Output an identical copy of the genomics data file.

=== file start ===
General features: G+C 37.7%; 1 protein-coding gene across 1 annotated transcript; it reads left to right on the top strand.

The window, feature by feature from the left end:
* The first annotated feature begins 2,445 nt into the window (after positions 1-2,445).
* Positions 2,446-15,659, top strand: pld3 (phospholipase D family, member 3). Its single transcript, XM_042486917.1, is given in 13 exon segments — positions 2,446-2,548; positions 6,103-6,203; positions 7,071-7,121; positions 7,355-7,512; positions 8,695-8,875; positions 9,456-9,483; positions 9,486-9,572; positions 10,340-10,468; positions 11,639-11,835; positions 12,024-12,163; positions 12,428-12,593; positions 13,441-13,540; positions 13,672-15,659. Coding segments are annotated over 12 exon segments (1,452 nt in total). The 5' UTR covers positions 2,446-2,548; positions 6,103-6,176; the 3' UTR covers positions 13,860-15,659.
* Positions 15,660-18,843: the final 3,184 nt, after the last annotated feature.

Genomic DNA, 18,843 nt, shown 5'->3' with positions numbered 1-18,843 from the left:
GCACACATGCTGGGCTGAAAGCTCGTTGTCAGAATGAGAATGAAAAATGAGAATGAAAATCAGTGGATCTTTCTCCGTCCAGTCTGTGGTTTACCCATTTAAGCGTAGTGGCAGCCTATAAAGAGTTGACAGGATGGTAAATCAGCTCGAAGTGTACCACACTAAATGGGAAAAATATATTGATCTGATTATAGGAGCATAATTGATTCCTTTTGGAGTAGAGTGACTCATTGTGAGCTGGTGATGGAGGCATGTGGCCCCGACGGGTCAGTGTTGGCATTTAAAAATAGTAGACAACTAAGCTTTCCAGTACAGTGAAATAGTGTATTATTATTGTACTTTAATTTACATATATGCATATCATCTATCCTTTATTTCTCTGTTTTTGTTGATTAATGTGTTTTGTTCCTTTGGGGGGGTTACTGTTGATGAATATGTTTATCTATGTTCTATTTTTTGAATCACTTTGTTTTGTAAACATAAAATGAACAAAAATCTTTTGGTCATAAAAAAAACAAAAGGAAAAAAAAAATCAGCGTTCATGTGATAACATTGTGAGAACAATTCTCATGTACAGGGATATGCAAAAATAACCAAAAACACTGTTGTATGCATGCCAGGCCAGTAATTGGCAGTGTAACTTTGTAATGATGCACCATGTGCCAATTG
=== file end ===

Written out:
General features: G+C 37.7%; 1 protein-coding gene across 1 annotated transcript; it reads left to right on the top strand.

The window, feature by feature from the left end:
* The first annotated feature begins 2,445 nt into the window (after positions 1-2,445).
* Positions 2,446-15,659, top strand: pld3 (phospholipase D family, member 3). Its single transcript, XM_042486917.1, is given in 13 exon segments — positions 2,446-2,548; positions 6,103-6,203; positions 7,071-7,121; positions 7,355-7,512; positions 8,695-8,875; positions 9,456-9,483; positions 9,486-9,572; positions 10,340-10,468; positions 11,639-11,835; positions 12,024-12,163; positions 12,428-12,593; positions 13,441-13,540; positions 13,672-15,659. Coding segments are annotated over 12 exon segments (1,452 nt in total). The 5' UTR covers positions 2,446-2,548; positions 6,103-6,176; the 3' UTR covers positions 13,860-15,659.
* Positions 15,660-18,843: the final 3,184 nt, after the last annotated feature.

Genomic DNA, 18,843 nt, shown 5'->3' with positions numbered 1-18,843 from the left:
GCACACATGCTGGGCTGAAAGCTCGTTGTCAGAATGAGAATGAAAAATGAGAATGAAAATCAGTGGATCTTTCTCCGTCCAGTCTGTGGTTTACCCATTTAAGCGTAGTGGCAGCCTATAAAGAGTTGACAGGATGGTAAATCAGCTCGAAGTGTACCACACTAAATGGGAAAAATATATTGATCTGATTATAGGAGCATAATTGATTCCTTTTGGAGTAGAGTGACTCATTGTGAGCTGGTGATGGAGGCATGTGGCCCCGACGGGTCAGTGTTGGCATTTAAAAATAGTAGACAACTAAGCTTTCCAGTACAGTGAAATAGTGTATTATTATTGTACTTTAATTTACATATATGCATATCATCTATCCTTTATTTCTCTGTTTTTGTTGATTAATGTGTTTTGTTCCTTTGGGGGGGTTACTGTTGATGAATATGTTTATCTATGTTCTATTTTTTGAATCACTTTGTTTTGTAAACATAAAATGAACAAAAATCTTTTGGTCATAAAAAAAACAAAAGGAAAAAAAAAATCAGCGTTCATGTGATAACATTGTGAGAACAATTCTCATGTACAGGGATATGCAAAAATAACCAAAAACACTGTTGTATGCATGCCAGGCCAGTAATTGGCAGTGTAACTTTGTAATGATGCACCATGTGCCAATTG